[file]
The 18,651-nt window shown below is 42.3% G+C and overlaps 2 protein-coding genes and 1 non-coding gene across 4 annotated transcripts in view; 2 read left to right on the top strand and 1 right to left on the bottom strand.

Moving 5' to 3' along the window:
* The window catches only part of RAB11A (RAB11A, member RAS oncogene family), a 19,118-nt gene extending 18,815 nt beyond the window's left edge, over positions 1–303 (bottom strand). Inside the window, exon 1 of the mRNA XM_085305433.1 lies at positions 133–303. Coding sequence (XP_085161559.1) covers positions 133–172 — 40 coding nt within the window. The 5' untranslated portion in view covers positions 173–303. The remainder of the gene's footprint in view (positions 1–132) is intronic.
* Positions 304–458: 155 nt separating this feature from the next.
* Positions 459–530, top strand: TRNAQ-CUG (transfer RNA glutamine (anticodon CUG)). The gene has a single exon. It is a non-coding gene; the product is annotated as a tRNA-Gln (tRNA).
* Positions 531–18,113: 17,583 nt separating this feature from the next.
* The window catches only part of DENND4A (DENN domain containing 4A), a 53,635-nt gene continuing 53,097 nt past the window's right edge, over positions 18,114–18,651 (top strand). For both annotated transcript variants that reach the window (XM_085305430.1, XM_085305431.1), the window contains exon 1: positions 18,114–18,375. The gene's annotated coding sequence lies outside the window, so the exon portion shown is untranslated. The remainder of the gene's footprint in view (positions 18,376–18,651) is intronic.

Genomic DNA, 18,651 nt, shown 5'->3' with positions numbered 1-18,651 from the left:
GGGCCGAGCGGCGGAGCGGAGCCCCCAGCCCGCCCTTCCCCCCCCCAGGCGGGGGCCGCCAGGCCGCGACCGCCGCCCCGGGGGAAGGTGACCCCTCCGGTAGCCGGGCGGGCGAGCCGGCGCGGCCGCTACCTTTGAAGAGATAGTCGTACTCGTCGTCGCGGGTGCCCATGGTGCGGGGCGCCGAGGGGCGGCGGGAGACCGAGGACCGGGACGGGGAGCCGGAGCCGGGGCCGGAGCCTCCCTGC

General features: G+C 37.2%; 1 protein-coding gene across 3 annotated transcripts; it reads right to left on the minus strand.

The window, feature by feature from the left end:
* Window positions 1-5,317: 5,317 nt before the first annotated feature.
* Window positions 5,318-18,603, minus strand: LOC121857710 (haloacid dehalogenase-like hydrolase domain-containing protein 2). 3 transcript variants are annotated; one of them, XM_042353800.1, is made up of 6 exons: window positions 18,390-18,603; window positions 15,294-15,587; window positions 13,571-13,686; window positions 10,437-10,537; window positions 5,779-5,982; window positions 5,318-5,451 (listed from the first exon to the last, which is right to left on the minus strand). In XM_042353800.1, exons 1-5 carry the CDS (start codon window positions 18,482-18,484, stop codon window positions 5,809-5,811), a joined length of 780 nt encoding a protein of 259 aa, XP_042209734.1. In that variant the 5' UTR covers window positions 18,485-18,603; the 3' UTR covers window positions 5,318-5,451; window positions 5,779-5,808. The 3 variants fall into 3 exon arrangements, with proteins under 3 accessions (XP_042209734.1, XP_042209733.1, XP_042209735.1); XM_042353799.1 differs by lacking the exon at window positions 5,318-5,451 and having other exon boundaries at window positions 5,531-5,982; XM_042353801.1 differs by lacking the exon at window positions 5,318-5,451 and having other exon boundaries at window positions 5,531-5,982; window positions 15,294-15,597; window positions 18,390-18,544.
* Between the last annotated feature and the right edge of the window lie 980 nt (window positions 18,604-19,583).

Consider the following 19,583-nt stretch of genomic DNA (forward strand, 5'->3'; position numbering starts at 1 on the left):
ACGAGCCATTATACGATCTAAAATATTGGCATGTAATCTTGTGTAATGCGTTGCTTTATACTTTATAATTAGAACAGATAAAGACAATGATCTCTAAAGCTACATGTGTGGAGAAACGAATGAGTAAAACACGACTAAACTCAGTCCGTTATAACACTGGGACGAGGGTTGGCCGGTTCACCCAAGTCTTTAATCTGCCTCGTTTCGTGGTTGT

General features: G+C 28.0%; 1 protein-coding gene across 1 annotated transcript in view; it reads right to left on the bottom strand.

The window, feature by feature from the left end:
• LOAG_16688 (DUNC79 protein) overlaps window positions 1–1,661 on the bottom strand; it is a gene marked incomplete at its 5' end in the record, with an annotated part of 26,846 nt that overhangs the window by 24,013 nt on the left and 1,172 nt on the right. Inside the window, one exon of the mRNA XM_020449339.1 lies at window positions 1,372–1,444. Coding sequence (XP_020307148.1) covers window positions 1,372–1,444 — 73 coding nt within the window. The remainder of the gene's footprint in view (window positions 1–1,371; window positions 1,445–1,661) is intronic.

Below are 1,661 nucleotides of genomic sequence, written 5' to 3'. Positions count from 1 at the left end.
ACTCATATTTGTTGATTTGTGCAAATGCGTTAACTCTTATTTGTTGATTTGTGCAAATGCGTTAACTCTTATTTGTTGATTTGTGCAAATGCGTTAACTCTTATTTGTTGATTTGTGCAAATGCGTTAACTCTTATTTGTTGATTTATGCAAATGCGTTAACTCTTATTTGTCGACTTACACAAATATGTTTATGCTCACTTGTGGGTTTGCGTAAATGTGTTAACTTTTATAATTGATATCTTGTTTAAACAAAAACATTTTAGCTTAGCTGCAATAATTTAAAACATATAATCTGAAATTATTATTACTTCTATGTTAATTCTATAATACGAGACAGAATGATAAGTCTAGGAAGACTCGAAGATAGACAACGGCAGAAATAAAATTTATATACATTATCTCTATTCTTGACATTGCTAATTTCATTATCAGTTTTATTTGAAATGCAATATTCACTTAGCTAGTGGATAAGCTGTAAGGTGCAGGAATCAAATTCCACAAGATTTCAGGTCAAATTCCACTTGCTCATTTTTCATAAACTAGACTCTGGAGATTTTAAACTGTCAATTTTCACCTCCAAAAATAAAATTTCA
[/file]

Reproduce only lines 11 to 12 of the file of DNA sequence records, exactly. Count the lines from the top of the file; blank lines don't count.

The window, feature by feature from the left end:
* Window positions 1-5,317: 5,317 nt before the first annotated feature.